Dao De Jing – 80

A small country has fewer people. Though there are machines that can work ten to a hundred times faster than man, they are not needed.

Dao De Jing – 80
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Standing Alone - Version One

In a little state with a small population, I would so order it, that, though there were individuals with the abilities of ten or a hundred men, there should be no employment of them; I would make the people, while looking on death as a grievous thing, yet not remove elsewhere (to avoid it). Though they had boats and carriages, they should have no occasion to ride in them; though they had buff coats and sharp weapons, they should have no occasion to don or use them. I would make the people return to the use of knotted cords (instead of the written characters). They should think their (coarse) food sweet; their (plain) clothes beautiful; their (poor) dwellings places of rest; and their common (simple) ways sources of enjoyment. There should be a neighbouring state within sight, and the voices of the fowls and dogs should be heard all the way from it to us, but I would make the people to old age, even to death, not have any intercourse with it.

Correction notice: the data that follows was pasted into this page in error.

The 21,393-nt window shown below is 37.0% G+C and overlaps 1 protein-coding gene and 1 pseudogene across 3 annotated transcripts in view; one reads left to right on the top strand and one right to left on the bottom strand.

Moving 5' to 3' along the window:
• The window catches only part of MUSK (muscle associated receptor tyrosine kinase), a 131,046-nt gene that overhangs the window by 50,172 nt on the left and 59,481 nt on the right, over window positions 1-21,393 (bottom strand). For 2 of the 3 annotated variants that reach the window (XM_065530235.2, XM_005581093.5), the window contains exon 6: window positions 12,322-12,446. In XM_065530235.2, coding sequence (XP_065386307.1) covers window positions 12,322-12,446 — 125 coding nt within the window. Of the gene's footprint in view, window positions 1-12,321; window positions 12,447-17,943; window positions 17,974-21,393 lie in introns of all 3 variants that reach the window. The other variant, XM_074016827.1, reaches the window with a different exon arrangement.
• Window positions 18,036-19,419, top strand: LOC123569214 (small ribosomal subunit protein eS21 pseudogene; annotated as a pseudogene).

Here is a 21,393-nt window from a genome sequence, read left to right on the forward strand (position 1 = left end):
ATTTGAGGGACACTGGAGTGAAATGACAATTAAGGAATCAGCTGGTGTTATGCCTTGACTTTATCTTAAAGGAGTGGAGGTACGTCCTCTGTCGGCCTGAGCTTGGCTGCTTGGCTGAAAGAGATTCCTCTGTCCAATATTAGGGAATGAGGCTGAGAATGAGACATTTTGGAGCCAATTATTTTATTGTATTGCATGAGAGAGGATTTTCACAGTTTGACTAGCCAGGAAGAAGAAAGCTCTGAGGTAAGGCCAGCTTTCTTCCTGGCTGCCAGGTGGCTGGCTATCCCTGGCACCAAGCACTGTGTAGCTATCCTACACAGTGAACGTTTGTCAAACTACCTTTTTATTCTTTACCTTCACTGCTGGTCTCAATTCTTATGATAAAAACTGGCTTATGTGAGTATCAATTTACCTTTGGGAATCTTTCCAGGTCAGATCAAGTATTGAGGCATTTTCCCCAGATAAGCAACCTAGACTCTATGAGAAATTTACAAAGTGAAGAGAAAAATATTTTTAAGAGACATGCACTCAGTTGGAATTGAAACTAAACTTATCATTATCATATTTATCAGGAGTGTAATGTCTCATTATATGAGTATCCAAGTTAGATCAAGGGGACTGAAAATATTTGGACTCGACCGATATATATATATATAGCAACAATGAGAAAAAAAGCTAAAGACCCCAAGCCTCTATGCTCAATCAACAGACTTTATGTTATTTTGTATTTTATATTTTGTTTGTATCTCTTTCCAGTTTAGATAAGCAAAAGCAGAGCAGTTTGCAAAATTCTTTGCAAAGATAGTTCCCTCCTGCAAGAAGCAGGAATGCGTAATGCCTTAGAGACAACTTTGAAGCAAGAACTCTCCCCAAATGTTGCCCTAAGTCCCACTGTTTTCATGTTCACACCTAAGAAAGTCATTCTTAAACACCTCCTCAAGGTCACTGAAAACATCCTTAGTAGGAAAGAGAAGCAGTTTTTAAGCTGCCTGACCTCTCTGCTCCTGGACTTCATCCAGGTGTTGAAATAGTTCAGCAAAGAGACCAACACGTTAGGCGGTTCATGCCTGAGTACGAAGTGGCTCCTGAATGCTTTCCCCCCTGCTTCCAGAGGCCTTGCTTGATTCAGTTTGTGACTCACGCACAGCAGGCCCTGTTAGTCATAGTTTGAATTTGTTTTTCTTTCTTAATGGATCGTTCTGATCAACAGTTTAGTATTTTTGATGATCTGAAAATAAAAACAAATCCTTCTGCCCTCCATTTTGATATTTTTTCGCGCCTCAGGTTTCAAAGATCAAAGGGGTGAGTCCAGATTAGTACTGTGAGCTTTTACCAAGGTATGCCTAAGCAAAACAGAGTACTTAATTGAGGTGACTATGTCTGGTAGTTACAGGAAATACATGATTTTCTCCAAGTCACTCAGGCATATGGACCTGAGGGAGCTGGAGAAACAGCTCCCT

Standing Alone - Version Two

A small country has fewer people. Though there are machines that can work ten to a hundred times faster than man, they are not needed. The people take death seriously and do not travel far. Though they have boats and carriages, no one uses them. Though they have armor and weapons, no one displays them. Men return to the knotting of rope in place of writing. Their food is plain and good, their clothes fine but simple, their homes secure; They are happy in their ways. Though they live within sight of their neighbors, And crowing cocks and barking dogs are heard across the way, Yet they leave each other in peace while they grow old and die.

References

  1. James Legge (1891). Tao Te Ching. Lao Tsu, Chinese Text Project
  2. Gia-Fu Feng (1972). Tao Te Ching. Lao Tsu